Thursday, January 29, 2009

MALINTENT: Homeland Security Gets Inside Your Head

"Homeland Security is now testing the next generation of security screening -- a body scanner that can read your mind," reports Allison Barrie of FOX News ("Homeland Security Detects Terrorist Threats by Reading Your Mind,", 23 Sept 2008).,2933,426485,00.html

This is no polygraph, Barrie says. Subjects do not get hooked up or strapped down for a careful reading. The machine is "like an X-ray for bad intentions," with its "series of sensors and imagers that read your body temperature, heart rate and respiration for unconscious tells invisible to the naked eye -- signals terrorists and criminals may display in advance of an attack."

Photo Credit: The Telegraph (UK)

The photo above, from the (London) Telegraph's 24 September 2008 article on MALINTENT, suggests that one simply walks through a standard scanner. But Barrie's report indicates that the experimental equipment was housed in a long trailer truck, where more than 144 (mostly unwitting) subjects were tested.

A better picture of the system may be seen in an article by Liz Hazleton of the London Daily Mail, "The Airport Security Scanner That Can Read Your Mind" (24 Sept 2008):

Hazleton says that a series of sensors, like the one shown below, read body temperature, heart rate and respiration. "Analyzed together, these factors can lead security services to potential terrorists. Any suspects are pulled aside for questioning, and then subjected to a second scan, which involves microfacial scanning."

This equipment "is able to read minute muscle movements which give further indications of criminal intent.

"So far it can read seven primary emotions and emotional clues and will eventually have equipment which can analyze body movement, an eye-scanner and a pheromone reader."

MALINTENT' has been described as the "brainchild of the cutting-edge Human Factors Division in Homeland Security's directorate for Science and Technology." It apparently uses facial scanners and body scanners, referred to as Future Attribute Screening Technology (FAST). By reading the expression on one's face and comparing that expression to other faces on a database, computers can presumably read one's mood and mental intentions.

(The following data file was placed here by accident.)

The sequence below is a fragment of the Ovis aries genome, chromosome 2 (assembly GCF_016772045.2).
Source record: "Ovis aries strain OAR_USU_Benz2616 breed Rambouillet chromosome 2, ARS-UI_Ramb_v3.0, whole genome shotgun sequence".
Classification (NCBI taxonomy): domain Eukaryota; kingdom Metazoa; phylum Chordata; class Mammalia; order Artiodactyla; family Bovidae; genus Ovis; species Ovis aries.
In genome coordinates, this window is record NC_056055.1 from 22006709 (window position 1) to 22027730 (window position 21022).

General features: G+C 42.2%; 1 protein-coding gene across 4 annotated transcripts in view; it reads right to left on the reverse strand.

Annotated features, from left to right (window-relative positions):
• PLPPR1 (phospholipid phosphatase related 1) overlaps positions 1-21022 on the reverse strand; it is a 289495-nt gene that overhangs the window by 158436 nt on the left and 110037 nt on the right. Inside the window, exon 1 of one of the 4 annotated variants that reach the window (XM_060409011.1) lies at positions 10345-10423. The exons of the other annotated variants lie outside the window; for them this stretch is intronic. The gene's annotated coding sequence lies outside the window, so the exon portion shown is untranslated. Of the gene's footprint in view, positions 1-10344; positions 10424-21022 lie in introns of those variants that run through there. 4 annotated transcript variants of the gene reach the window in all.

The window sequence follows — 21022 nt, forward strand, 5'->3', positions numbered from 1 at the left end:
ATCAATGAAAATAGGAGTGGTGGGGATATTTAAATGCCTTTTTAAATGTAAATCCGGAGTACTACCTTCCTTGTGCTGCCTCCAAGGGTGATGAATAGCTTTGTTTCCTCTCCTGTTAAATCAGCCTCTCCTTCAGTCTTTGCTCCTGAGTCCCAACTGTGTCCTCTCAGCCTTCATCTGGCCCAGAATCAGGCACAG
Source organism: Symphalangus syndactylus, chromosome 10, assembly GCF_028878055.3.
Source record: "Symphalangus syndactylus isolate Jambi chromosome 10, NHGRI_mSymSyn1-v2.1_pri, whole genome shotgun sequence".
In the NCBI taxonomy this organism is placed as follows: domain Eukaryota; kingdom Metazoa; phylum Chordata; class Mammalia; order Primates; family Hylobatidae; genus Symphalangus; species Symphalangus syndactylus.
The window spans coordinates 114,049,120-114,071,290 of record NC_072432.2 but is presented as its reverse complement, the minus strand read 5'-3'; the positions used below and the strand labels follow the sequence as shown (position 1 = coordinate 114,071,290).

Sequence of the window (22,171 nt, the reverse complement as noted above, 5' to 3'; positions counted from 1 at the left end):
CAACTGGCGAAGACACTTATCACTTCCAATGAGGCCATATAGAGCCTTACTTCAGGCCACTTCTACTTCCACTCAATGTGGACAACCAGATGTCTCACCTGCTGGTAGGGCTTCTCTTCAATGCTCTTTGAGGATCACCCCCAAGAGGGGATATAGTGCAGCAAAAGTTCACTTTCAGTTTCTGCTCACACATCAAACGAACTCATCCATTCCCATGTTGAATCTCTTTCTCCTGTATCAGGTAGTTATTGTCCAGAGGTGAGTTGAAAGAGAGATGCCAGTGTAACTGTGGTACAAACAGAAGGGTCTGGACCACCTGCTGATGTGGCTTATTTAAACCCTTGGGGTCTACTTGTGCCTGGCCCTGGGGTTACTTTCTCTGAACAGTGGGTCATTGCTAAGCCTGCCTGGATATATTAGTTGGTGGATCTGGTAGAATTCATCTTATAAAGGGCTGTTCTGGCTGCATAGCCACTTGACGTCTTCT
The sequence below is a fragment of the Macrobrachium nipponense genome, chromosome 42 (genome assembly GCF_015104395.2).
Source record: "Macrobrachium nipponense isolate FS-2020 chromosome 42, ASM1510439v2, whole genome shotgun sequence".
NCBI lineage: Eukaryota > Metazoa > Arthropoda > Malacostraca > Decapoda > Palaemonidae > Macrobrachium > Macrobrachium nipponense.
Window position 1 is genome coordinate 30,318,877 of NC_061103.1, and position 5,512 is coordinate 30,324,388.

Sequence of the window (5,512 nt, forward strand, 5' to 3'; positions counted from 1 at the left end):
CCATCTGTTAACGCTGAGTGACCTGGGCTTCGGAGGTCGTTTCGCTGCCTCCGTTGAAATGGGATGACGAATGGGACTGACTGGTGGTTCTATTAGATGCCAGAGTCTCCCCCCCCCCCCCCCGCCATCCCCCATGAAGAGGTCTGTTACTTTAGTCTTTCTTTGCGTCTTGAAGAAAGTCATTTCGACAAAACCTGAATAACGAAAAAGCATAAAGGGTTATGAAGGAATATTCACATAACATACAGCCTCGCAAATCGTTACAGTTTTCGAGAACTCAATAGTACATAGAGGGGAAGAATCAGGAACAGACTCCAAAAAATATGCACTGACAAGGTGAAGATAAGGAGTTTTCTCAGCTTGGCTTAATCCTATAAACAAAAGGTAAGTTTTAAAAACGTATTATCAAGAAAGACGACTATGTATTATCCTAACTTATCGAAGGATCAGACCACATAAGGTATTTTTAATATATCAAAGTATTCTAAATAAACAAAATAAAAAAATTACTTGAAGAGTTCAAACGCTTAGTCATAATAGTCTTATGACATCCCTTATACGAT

The homepage for the DHS Directorate of Science and Technology may be found here:

An organizational overview of their Human Factors and Behavioral Sciences Division may be found at this link:

There one finds the following DHS description of the program dubbed "MALINTENT":

Homeland Innovation Prototypical Solutions - Future Attribute Screening Technology (FAST) Project

Project Manager: Bob Burns

Project Overview: The Homeland Security Advanced Research Project Agency (HSARPA) and S&T Directorate Human Factors Behavior Sciences (HFBS) Division Future Attribute Screening Technology (FAST) Project is an initiative to develop innovative, non-invasive technologies to screen people at security checkpoints. FAST is grounded in research on human behavior and psychophysiology, focusing on new advances in behavioral/human-centered screening techniques. The aim is a prototypical mobile suite (FAST M2) that would be used to increase the accuracy and validity of identifying persons with malintent (the intent or desire to cause harm). Identified individuals would then be directed to secondary screening, which would be conducted by authorized personnel. This project is part of the HFBS innovations portfolio (Homeland Security Advanced Research Project Agency Program).

No description or photo of the scanner is provided. However, we do have an image of analysts using the system, taken from the UK Daily Mail article cited above:

The DHS website offers an abundance of additional information on similar "mind reading" projects, lumped under the general heading of Hostile Intent Detection. For example:

Hostile Intent Detection – Training & Simulation Project

Project Manager: Larry Willis

Project Overview: The S&T Directorate Human Factors Behavior Sciences (HFBS) Division Hostile Intent Detection – Training and Simulation Project develops computer-based simulation to train behavior-based stand-off detection for future hostile intent using indicators from the interactive screening environment (Hostile Intent Detection – Automated Prototype) and the observational environment (Hostile Intent Detection – Validation) to support screening and interviewing interactions at air, land, and maritime portals. This project is part of the HFBS social behavioral threat analysis thrust area and suspicious behavior detection program.

Translation: DHS is funding several programs, just like MALINTENT, aimed at reading the mental intentions of individuals whose behavior is deemed "suspicious."

For further reference, see the MALINTENT Wikipedia article at this link:

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